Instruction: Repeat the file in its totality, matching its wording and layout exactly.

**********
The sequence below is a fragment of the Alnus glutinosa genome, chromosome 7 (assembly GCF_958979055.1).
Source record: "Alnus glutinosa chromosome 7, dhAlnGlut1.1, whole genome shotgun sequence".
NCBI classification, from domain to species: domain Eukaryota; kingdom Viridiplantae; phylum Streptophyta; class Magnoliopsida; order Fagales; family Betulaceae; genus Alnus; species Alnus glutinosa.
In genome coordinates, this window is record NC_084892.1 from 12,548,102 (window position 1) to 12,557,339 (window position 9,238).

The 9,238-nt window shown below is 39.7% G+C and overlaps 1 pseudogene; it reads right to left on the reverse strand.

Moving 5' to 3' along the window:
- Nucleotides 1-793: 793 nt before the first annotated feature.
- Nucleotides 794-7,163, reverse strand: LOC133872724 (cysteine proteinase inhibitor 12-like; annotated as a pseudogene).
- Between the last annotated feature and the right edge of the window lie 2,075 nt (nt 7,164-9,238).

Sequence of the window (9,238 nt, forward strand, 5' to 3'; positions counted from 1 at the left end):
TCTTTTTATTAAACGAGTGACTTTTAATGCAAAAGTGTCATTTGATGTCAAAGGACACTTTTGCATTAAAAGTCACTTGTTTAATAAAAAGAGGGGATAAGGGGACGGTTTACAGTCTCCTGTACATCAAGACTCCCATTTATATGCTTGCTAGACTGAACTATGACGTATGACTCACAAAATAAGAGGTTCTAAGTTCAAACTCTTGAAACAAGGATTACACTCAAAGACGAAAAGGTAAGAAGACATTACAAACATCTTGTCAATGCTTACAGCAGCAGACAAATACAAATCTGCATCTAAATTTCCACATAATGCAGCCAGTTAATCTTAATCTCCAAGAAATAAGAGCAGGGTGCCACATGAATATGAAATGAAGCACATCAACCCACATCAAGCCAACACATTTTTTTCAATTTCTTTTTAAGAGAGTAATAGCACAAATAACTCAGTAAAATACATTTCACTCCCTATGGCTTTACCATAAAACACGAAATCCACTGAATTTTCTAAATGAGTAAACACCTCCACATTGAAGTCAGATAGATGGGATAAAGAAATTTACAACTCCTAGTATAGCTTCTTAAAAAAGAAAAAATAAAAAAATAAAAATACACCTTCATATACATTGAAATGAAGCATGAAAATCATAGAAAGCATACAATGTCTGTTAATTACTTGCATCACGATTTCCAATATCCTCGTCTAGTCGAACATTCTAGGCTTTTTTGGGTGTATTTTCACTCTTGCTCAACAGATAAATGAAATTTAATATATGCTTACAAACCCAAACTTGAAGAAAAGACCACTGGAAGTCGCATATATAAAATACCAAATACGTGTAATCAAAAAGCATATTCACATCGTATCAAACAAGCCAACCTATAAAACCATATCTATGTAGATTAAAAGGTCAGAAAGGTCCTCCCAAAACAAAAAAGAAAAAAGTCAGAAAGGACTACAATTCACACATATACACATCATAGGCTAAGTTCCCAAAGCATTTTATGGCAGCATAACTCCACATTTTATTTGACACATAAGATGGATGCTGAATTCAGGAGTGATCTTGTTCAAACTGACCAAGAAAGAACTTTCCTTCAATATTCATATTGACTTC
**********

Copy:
The sequence below is a fragment of the Alnus glutinosa genome, chromosome 7 (assembly GCF_958979055.1).
Source record: "Alnus glutinosa chromosome 7, dhAlnGlut1.1, whole genome shotgun sequence".
NCBI classification, from domain to species: domain Eukaryota; kingdom Viridiplantae; phylum Streptophyta; class Magnoliopsida; order Fagales; family Betulaceae; genus Alnus; species Alnus glutinosa.
In genome coordinates, this window is record NC_084892.1 from 12,548,102 (window position 1) to 12,557,339 (window position 9,238).

The 9,238-nt window shown below is 39.7% G+C and overlaps 1 pseudogene; it reads right to left on the reverse strand.

Moving 5' to 3' along the window:
- Nucleotides 1-793: 793 nt before the first annotated feature.
- Nucleotides 794-7,163, reverse strand: LOC133872724 (cysteine proteinase inhibitor 12-like; annotated as a pseudogene).
- Between the last annotated feature and the right edge of the window lie 2,075 nt (nt 7,164-9,238).

Sequence of the window (9,238 nt, forward strand, 5' to 3'; positions counted from 1 at the left end):
TCTTTTTATTAAACGAGTGACTTTTAATGCAAAAGTGTCATTTGATGTCAAAGGACACTTTTGCATTAAAAGTCACTTGTTTAATAAAAAGAGGGGATAAGGGGACGGTTTACAGTCTCCTGTACATCAAGACTCCCATTTATATGCTTGCTAGACTGAACTATGACGTATGACTCACAAAATAAGAGGTTCTAAGTTCAAACTCTTGAAACAAGGATTACACTCAAAGACGAAAAGGTAAGAAGACATTACAAACATCTTGTCAATGCTTACAGCAGCAGACAAATACAAATCTGCATCTAAATTTCCACATAATGCAGCCAGTTAATCTTAATCTCCAAGAAATAAGAGCAGGGTGCCACATGAATATGAAATGAAGCACATCAACCCACATCAAGCCAACACATTTTTTTCAATTTCTTTTTAAGAGAGTAATAGCACAAATAACTCAGTAAAATACATTTCACTCCCTATGGCTTTACCATAAAACACGAAATCCACTGAATTTTCTAAATGAGTAAACACCTCCACATTGAAGTCAGATAGATGGGATAAAGAAATTTACAACTCCTAGTATAGCTTCTTAAAAAAGAAAAAATAAAAAAATAAAAATACACCTTCATATACATTGAAATGAAGCATGAAAATCATAGAAAGCATACAATGTCTGTTAATTACTTGCATCACGATTTCCAATATCCTCGTCTAGTCGAACATTCTAGGCTTTTTTGGGTGTATTTTCACTCTTGCTCAACAGATAAATGAAATTTAATATATGCTTACAAACCCAAACTTGAAGAAAAGACCACTGGAAGTCGCATATATAAAATACCAAATACGTGTAATCAAAAAGCATATTCACATCGTATCAAACAAGCCAACCTATAAAACCATATCTATGTAGATTAAAAGGTCAGAAAGGTCCTCCCAAAACAAAAAAGAAAAAAGTCAGAAAGGACTACAATTCACACATATACACATCATAGGCTAAGTTCCCAAAGCATTTTATGGCAGCATAACTCCACATTTTATTTGACACATAAGATGGATGCTGAATTCAGGAGTGATCTTGTTCAAACTGACCAAGAAAGAACTTTCCTTCAATATTCATATTGACTTC